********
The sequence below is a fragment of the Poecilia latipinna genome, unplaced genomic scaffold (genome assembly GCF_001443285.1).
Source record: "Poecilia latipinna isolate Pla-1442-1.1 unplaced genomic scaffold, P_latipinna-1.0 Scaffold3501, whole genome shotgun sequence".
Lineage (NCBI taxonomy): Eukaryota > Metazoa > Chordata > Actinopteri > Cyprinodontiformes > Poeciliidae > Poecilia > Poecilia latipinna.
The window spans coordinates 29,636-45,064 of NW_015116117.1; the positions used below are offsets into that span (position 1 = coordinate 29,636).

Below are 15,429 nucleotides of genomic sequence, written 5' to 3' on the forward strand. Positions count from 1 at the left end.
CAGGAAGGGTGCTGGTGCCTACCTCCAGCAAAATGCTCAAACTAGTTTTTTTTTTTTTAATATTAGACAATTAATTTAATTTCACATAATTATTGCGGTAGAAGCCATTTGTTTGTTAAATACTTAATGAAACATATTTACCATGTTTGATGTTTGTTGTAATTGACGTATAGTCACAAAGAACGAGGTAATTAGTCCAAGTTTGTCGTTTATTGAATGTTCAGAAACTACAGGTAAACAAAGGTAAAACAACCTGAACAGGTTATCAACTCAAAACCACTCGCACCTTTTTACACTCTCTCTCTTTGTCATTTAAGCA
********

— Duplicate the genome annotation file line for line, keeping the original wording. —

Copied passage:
The sequence below is a fragment of the Poecilia latipinna genome, unplaced genomic scaffold (genome assembly GCF_001443285.1).
Source record: "Poecilia latipinna isolate Pla-1442-1.1 unplaced genomic scaffold, P_latipinna-1.0 Scaffold3501, whole genome shotgun sequence".
Lineage (NCBI taxonomy): Eukaryota > Metazoa > Chordata > Actinopteri > Cyprinodontiformes > Poeciliidae > Poecilia > Poecilia latipinna.
The window spans coordinates 29,636-45,064 of NW_015116117.1; the positions used below are offsets into that span (position 1 = coordinate 29,636).

Below are 15,429 nucleotides of genomic sequence, written 5' to 3' on the forward strand. Positions count from 1 at the left end.
CAGGAAGGGTGCTGGTGCCTACCTCCAGCAAAATGCTCAAACTAGTTTTTTTTTTTTTAATATTAGACAATTAATTTAATTTCACATAATTATTGCGGTAGAAGCCATTTGTTTGTTAAATACTTAATGAAACATATTTACCATGTTTGATGTTTGTTGTAATTGACGTATAGTCACAAAGAACGAGGTAATTAGTCCAAGTTTGTCGTTTATTGAATGTTCAGAAACTACAGGTAAACAAAGGTAAAACAACCTGAACAGGTTATCAACTCAAAACCACTCGCACCTTTTTACACTCTCTCTCTTTGTCATTTAAGCA